Presidential campaigns are our national conversations_the widespread and complex communication of issues, images, social reality, and personas. In 2008, more people participated in the conversation, as voter numbers in every demographic group increased to levels of the 1970s. Here, political communication specialists break down the historic 2008 presidential campaign and go beyond the quantitative facts, electoral counts, and poll results of the election. Factoring in everything from the campaign in popular culture, political cartoons, and the effect of celebrity, the authors look at the early campaign period, the nomination process and conventions, the social and political context, the debates, the role of candidate spouses, candidate strategies, political advertising, and the use of the Internet. This enlightening book shows why more technology doesn't always mean more effective communication and how, as we attempt to make sense of our environment, we collect 'political bits' of communication that comprise our voting choices, worldviews, and legislative desires.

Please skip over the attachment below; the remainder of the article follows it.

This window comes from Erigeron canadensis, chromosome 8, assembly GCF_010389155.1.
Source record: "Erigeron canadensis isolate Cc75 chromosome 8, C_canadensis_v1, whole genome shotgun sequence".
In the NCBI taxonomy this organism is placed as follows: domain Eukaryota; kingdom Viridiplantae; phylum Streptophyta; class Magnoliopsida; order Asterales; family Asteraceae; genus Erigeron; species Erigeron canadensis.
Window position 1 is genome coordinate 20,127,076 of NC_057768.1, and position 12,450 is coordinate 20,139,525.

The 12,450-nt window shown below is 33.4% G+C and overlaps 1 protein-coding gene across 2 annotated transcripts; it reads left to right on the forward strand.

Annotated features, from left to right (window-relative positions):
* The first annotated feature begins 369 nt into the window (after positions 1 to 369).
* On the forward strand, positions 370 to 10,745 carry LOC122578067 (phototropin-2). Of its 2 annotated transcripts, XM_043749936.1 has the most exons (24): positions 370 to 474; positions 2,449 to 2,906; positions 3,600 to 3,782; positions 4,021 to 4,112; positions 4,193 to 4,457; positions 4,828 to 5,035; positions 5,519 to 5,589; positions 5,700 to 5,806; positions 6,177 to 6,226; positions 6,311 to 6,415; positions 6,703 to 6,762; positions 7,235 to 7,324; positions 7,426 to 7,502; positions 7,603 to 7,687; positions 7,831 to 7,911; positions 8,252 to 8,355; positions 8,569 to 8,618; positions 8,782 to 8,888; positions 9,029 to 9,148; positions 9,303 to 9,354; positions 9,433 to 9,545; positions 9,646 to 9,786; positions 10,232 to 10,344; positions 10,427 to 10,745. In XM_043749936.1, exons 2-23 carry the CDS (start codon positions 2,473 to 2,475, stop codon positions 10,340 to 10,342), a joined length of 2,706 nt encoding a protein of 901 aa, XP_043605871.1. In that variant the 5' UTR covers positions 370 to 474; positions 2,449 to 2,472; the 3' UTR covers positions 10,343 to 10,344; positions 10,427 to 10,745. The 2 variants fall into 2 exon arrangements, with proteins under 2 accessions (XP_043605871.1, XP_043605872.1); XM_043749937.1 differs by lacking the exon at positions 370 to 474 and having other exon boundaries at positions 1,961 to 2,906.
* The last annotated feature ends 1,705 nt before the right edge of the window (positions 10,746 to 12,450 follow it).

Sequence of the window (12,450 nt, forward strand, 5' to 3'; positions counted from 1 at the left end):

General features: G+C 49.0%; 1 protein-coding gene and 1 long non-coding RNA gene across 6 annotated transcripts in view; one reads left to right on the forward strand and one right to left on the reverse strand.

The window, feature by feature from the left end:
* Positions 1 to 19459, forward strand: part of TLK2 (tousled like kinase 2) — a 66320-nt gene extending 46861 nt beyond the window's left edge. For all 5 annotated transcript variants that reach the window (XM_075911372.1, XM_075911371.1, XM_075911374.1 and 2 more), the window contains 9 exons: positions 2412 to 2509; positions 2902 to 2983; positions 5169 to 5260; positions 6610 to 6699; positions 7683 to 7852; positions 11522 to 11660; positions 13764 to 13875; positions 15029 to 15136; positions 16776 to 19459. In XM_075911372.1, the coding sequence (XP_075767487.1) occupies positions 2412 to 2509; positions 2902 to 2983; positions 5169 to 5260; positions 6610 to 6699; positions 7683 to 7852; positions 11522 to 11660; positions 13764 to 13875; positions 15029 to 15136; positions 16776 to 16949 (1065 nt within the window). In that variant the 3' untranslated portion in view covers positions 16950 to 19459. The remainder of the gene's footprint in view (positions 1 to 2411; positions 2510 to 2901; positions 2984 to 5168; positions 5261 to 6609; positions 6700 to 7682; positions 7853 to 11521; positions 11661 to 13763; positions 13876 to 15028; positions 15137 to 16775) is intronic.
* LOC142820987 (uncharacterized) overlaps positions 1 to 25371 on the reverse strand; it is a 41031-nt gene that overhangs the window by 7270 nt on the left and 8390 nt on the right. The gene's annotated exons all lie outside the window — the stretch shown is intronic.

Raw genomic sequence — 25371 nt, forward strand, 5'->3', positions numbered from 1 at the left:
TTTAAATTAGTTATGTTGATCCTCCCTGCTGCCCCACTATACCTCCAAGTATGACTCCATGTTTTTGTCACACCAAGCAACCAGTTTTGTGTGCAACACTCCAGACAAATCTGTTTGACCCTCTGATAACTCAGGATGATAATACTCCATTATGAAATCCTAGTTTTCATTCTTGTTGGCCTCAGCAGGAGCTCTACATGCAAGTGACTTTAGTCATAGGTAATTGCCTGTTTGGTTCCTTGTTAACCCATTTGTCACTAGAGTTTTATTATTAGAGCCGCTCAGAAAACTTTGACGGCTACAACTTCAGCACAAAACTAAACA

|Publisher:||Rowman & Littlefield Publishers, Inc.|
|Series:||Communication, Media, and Politics Series|
|Edition description:||New Edition|
|Product dimensions:||5.90(w) x 8.90(h) x 0.90(d)|
About the Author
Robert E. Denton, Jr., is the W. Thomas Rice Chair of Leadership Studies in the Pamplin College of Business and is professor of communication at Virginia Tech.